It is too late to reduce tuition fees

Wrong calculation or not, the government can no longer reduce tuition fees for the coming academic year, Education Minister Robbert Dijkgraaf writes, in response to parliamentary questions. The deadline has already passed.

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As from September 2023 tuition fees will rise by 105 euros. This is in line with inflation, as calculated by Statistics Netherlands (CBS). But CBS now has doubts over its own method and is going to change it.

Under the new method, the rise would be only 67 to 85 euros, according to HOP. The CDA and Volt asked written questions about this. Will the fees now be reduced correspondingly?

No need

Well, no. Minister Dijkgraaf writes that the ministry is obliged to announce the new fees by 1 November and that has been done. Moreover, CBS will not introduce the new method until next year – and not retroactively.

So Dijkgraaf does not plan to reduce the fees at all. He sees no need for it, given that the basic student grant will be reinstated and a number of students will receive inflation assistance (165 euros on top of the basic student grant for students living away from home). Students are getting “a balanced package”.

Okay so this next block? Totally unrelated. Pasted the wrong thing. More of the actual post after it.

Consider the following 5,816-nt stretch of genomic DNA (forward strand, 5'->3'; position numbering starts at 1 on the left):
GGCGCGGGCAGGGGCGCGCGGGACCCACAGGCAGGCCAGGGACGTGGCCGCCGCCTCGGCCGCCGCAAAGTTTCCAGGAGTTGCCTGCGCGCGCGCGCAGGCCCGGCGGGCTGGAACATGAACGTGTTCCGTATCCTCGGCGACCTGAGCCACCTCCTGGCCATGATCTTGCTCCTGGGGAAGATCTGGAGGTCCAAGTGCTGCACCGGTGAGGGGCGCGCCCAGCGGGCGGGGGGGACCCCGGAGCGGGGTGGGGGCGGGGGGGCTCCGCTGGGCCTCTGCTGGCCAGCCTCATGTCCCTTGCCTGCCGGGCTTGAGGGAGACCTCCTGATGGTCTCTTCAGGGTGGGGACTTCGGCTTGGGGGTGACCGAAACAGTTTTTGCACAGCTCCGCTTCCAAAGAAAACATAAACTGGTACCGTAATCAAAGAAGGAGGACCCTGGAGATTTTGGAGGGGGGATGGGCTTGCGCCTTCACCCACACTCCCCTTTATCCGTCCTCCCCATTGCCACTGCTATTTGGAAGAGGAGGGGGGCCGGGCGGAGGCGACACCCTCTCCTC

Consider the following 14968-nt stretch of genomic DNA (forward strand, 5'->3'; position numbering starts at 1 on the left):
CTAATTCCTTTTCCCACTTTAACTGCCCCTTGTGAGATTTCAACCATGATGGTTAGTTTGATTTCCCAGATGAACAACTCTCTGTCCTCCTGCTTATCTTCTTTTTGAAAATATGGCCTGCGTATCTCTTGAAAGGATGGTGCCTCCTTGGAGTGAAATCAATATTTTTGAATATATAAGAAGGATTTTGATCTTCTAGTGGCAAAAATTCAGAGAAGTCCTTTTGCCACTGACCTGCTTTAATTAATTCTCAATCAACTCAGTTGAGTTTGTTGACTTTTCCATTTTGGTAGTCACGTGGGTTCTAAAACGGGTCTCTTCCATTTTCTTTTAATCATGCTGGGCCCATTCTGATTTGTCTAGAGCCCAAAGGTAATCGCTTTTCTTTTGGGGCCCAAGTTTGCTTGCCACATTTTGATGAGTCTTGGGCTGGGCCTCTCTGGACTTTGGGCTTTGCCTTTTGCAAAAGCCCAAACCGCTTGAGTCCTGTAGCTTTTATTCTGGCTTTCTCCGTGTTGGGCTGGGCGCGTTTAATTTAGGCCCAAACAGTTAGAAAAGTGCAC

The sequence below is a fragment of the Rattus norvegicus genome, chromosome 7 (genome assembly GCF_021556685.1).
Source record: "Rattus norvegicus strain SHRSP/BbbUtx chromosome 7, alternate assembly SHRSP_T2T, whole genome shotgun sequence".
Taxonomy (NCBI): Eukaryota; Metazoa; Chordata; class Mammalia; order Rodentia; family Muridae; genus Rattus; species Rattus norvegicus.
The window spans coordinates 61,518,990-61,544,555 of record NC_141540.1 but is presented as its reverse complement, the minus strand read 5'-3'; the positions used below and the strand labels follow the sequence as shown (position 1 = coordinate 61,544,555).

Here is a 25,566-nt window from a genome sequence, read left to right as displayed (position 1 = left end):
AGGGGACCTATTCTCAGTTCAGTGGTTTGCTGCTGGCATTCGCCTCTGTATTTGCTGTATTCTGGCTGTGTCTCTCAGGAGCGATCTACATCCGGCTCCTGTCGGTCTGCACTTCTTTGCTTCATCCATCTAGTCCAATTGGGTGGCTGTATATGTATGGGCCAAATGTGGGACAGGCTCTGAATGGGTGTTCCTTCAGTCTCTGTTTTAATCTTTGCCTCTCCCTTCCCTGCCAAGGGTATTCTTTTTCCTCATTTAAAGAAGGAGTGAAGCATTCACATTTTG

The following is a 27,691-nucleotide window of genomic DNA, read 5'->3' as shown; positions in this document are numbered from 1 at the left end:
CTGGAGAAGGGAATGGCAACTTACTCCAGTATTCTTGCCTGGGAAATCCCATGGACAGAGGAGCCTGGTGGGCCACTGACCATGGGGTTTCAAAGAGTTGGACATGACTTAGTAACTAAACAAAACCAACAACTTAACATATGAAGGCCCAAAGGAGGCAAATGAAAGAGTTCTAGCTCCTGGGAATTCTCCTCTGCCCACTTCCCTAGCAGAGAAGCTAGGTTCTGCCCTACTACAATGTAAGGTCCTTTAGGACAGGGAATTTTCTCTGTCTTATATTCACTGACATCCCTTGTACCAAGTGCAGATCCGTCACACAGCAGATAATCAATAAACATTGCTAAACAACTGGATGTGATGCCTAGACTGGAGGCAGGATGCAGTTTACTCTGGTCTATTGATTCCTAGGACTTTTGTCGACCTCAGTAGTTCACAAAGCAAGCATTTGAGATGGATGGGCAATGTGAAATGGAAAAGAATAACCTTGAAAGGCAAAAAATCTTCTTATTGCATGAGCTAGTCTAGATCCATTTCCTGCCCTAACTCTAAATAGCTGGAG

In fact, initially it looked as if tuition fees would rise twice as much (by 212 euros), because the ministry always used the inflation figure for April. Last April that figure was almost 10 percent. Minister Dijkgraaf considered that too much. From now on the ministry will look at inflation over a full year, so there will be fewer outliers.

The statutory tuition fees for the academic year 2023/2024 will be 2,314 euros. First-year students pay half of that, as do second-year students in teacher training programmes. This half rate will stop one year later, as from September 2024, to be replaced by a higher supplementary grant.

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